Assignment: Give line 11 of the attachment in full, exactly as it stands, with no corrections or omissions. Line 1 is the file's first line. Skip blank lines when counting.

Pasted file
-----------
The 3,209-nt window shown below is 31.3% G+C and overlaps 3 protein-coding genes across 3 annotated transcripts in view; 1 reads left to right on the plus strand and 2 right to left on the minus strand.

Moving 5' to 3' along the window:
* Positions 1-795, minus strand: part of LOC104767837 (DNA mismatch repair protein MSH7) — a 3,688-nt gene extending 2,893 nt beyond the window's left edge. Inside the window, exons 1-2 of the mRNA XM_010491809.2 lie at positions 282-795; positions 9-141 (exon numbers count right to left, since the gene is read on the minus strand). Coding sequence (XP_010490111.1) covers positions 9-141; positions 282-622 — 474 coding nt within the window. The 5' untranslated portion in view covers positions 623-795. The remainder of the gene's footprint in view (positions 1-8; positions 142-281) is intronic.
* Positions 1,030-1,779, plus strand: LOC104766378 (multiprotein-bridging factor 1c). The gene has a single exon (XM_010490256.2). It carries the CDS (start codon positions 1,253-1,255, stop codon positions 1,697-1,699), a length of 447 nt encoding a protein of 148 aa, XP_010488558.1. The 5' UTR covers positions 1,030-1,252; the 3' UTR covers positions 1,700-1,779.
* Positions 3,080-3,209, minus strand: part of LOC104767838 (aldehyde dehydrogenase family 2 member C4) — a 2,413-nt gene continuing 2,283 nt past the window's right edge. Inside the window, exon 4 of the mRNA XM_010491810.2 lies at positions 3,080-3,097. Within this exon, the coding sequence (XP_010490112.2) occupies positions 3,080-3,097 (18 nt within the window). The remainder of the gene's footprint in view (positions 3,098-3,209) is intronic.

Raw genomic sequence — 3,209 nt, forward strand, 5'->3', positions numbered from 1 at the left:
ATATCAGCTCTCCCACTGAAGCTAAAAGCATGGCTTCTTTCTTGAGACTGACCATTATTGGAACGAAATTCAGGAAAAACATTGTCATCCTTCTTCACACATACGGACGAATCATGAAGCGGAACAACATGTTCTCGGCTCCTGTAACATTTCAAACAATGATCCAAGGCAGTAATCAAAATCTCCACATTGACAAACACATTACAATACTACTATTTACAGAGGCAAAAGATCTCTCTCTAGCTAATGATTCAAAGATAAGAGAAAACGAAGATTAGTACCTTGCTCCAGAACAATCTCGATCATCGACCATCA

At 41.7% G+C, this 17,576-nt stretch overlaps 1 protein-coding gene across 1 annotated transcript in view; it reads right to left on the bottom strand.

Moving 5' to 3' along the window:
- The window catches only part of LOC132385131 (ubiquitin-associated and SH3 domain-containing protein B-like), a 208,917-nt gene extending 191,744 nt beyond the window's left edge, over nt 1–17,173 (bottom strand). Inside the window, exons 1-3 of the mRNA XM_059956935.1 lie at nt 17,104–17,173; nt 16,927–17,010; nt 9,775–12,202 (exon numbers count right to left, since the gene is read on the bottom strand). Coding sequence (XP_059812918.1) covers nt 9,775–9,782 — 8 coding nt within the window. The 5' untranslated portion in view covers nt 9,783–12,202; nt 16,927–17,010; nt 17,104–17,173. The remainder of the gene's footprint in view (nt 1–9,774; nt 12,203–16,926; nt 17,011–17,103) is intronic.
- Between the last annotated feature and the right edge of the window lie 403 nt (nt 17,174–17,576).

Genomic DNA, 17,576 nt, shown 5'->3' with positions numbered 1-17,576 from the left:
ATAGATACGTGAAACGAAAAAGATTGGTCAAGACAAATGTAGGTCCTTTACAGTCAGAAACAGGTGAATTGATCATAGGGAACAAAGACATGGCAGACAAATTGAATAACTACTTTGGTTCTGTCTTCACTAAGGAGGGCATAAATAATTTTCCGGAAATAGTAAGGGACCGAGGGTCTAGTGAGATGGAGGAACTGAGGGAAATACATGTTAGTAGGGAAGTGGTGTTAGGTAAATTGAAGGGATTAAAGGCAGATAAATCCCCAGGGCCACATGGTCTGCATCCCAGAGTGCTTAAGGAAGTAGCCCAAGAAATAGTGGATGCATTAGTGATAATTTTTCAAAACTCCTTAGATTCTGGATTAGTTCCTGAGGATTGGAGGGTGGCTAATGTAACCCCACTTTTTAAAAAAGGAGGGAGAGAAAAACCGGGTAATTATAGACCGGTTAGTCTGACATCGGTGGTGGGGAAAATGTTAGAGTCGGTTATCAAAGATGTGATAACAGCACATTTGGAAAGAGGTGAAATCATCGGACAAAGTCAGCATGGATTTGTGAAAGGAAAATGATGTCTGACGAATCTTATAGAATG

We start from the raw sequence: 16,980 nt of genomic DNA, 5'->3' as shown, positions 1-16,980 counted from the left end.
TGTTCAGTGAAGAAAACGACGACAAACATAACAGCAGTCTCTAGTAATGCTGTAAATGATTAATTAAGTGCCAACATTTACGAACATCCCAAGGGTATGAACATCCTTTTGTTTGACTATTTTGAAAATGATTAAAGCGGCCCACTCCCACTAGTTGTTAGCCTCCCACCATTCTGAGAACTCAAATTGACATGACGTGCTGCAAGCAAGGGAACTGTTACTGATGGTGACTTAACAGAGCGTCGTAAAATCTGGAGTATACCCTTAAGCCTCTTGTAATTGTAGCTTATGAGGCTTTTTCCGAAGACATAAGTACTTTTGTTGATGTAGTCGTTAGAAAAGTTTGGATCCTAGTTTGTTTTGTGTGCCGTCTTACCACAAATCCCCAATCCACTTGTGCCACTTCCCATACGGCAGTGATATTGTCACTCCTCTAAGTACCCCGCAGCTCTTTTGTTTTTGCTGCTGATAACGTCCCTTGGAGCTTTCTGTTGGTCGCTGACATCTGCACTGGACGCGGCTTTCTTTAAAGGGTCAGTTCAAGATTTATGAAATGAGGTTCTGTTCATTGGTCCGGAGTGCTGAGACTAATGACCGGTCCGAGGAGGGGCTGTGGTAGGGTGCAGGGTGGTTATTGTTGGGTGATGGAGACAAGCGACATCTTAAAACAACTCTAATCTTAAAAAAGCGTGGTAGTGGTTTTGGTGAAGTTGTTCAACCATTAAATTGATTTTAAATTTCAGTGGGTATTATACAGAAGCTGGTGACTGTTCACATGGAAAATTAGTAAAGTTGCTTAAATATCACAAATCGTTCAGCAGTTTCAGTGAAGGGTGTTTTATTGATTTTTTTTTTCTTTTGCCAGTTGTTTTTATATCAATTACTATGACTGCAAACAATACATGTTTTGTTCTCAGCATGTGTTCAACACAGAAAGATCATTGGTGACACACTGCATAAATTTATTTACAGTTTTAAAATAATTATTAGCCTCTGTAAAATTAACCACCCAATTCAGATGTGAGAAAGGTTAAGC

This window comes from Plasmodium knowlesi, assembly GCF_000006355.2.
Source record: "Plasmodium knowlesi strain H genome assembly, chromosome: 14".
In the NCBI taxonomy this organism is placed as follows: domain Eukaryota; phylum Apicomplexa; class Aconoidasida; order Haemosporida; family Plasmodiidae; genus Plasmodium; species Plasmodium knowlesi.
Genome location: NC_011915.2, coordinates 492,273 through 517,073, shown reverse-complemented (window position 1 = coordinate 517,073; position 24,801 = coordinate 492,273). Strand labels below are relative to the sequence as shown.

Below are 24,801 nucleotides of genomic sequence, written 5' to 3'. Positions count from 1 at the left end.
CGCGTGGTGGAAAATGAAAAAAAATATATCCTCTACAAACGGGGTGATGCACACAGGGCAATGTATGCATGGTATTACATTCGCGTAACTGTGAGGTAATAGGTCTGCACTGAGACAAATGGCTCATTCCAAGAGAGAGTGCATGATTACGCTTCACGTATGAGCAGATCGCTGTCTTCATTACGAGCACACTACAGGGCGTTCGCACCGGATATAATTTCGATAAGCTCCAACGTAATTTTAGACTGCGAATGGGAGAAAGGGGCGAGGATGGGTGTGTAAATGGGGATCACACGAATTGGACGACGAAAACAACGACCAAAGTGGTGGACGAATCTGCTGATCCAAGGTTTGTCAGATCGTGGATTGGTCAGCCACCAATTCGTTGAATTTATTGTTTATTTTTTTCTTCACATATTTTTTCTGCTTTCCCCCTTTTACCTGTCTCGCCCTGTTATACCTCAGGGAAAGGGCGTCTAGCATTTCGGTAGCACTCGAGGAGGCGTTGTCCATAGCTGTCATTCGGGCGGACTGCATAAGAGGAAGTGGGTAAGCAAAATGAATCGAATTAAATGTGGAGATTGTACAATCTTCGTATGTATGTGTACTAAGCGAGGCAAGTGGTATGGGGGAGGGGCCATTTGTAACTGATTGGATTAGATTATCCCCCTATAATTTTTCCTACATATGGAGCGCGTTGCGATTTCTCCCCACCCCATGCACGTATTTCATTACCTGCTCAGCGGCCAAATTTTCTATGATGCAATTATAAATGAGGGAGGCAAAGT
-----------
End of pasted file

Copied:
- Between the last annotated feature and the right edge of the window lie 403 nt (nt 17,174–17,576).